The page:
A love that causes suffering
Thoughts on parashat Vay’chi
The brethren of Joseph could never have done him so much good with their love and favor as they did with their malice and hatred
There are at least several answers to the problem of human suffering in Judaism. They can be broadly divided into two groups: the first includes basically one concept (although it has some variations), namely the deuteronomic doctrine of retribution
(or ‘of a just punishment’), according to which there is no suffering that is undeserved. In other words, all suffering is the result of some sin, which means that if you suffer, you must have done something bad or wrong. The second group includes concepts that recognize that there is undeserved suffering in the world, which usually means that human suffering can and should be explained in some way. One of the concepts belonging to this second group is the Talmudic doctrine of yisurin shel ahava
, which can be translated as afflictions of love or punishments/corrections of love. According to this concept, God causes suffering to those He loves in order to perfect them. Suffering in this vision is not seen as evil, but paradoxically, a kind of good that leads to perfection:
A potter does not test defective vessels, because he cannot give them a single blow without breaking them. Similarly the Holy One blessed be He, does not test the wicked, but only the righteous. (Genesis Rabbah 32:3)
Referring to a flax worker, R. Jose b. R. Hanina notes that the more the craftsperson beats quality flax, “the more it improves and the more it glistens.”(Genesis Rabbah 34:2, 40:3, 55:2) God tests only that which can withstand a beating. He administers only those blows that a strong pot, good flax, and a righteous person can endure. Afflictions of love strengthen those who suffer by cleansing them of sin. As Rabbi Shimon b. Lakish is recorded to have said, “Sufferings wash away all the sins of a man.” (Talmud Berakoth 5a.)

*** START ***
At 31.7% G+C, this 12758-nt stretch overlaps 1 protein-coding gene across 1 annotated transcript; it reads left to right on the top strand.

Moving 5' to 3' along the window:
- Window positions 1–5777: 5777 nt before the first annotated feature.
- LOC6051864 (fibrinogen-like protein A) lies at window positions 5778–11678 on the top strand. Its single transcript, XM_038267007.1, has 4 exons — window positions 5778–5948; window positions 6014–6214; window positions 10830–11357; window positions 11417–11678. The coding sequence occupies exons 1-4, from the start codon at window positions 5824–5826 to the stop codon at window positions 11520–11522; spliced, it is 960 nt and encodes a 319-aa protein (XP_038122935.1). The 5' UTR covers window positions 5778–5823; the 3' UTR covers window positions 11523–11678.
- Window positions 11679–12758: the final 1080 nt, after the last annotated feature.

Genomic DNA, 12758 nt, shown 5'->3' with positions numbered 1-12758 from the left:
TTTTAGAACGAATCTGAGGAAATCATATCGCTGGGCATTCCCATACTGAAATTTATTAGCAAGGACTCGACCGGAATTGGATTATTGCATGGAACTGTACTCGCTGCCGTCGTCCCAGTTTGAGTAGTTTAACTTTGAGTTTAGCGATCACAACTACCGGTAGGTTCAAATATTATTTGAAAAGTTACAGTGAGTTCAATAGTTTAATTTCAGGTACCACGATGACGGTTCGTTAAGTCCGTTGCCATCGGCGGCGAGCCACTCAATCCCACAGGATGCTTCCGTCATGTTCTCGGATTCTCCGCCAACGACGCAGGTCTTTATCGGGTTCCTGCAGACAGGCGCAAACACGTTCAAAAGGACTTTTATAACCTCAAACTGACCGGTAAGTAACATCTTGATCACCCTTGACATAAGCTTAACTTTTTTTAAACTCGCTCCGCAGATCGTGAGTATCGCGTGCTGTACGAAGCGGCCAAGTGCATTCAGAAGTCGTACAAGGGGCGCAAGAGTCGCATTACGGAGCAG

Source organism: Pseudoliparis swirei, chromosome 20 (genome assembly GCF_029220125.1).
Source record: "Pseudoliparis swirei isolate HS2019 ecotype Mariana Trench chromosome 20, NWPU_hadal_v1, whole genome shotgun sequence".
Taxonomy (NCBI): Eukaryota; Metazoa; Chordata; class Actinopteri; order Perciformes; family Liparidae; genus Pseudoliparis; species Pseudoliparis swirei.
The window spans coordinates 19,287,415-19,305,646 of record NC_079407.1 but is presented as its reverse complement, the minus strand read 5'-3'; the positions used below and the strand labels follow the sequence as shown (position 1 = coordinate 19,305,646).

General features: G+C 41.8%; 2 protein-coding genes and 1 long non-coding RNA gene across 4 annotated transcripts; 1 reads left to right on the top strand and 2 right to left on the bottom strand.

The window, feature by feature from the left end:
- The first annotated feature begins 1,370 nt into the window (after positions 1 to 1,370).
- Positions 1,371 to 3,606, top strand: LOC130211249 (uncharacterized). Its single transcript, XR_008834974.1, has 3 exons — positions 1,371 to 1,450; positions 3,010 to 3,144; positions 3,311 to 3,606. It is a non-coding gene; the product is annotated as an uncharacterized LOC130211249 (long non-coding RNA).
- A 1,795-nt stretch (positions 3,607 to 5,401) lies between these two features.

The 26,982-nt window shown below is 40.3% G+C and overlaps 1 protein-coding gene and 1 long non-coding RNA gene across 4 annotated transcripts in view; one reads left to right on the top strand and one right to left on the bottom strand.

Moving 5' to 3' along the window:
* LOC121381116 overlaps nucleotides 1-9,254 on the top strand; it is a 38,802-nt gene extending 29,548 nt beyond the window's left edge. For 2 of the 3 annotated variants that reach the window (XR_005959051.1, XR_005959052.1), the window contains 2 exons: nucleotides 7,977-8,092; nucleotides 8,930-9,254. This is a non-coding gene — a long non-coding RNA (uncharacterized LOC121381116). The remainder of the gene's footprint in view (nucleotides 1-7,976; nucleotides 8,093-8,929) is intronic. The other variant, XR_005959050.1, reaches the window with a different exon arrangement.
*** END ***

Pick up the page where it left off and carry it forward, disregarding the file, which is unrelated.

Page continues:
This concept also has its popular version sometimes expressed in the words “suffering ennobles". The rabbis, however, distinguished the sufferings that can be considered the results of the Divine love from those that cannot be, namely, the sufferings that would prevent a person from praying or studying sacred texts. Therefore, this concept has a limited application and cannot be used to explain the monstrosities of the Holocaust or to justify God in its context.
However, it can be successfully applied to the story of Joseph: the humiliation and suffering he endured from the moment he was sold by his brothers, through the humiliation by Potiphar's wife, as well as through all the years he spent in the Egyptian prison definitely shaped his character. And although Joseph was struggling with various dilemmas when he met his brothers, ultimately there was no trace of resentment or desire for revenge in him. The Torah bears witness to this process several times, which includes this week's parashah, where the brothers, fearing Joseph's retribution after their father's death, are planning to commit one more lie/deception:
When Joseph’s brothers saw that their father was dead, they said, “What if Joseph still bears a grudge against us and pays us back for all the wrong that we did to him!” So they sent this message to Joseph, “Before his death your father left this instruction: So shall you say to Joseph, ‘Forgive, I urge you, the offense and guilt of your brothers who treated you so harshly.’ Therefore, please forgive the offense of the servants of the God of your father’s [house].” And Joseph was in tears as they spoke to him. His brothers went to him themselves, flung themselves before him, and said, “We are prepared to be your slaves.” But Joseph said to them, “Have no fear! Am I a substitute for God? Besides, although you intended to harm me, God intended it for good, so as to bring about the present result—the survival of many people.And so, fear not. I will sustain you and your dependents.” Thus he reassured them, speaking kindly to them. (Genesis 50:15-21).
As Thomas Mann put it:
Joseph is the ideal manifested, as the union of darkness and light, feeling and mind, the primitive and the civilized, wisdom and the happy heart - in short as the humanized mystery we call man.
Menachem Mirski- student rabinacki w Ziegler School of Rabbinic Studies, American Jewish University, Los Angeles, USA.
Menachem Mirski is a Polish born philosopher, musician, scholar and international speaker. He earned his Ph.D. in Philosophy and is currently studying to become a Rabbi at the Ziegler School of Rabbinic Studies. His current area of interests focus on freedom of expression and thought as well as the laws of logic as it pertains to the discourse of ideology and social and political issues. Dr. Mirski has been a leader in Polish klezmer music scene for well over a decade and his LA based band is called Waking Jericho.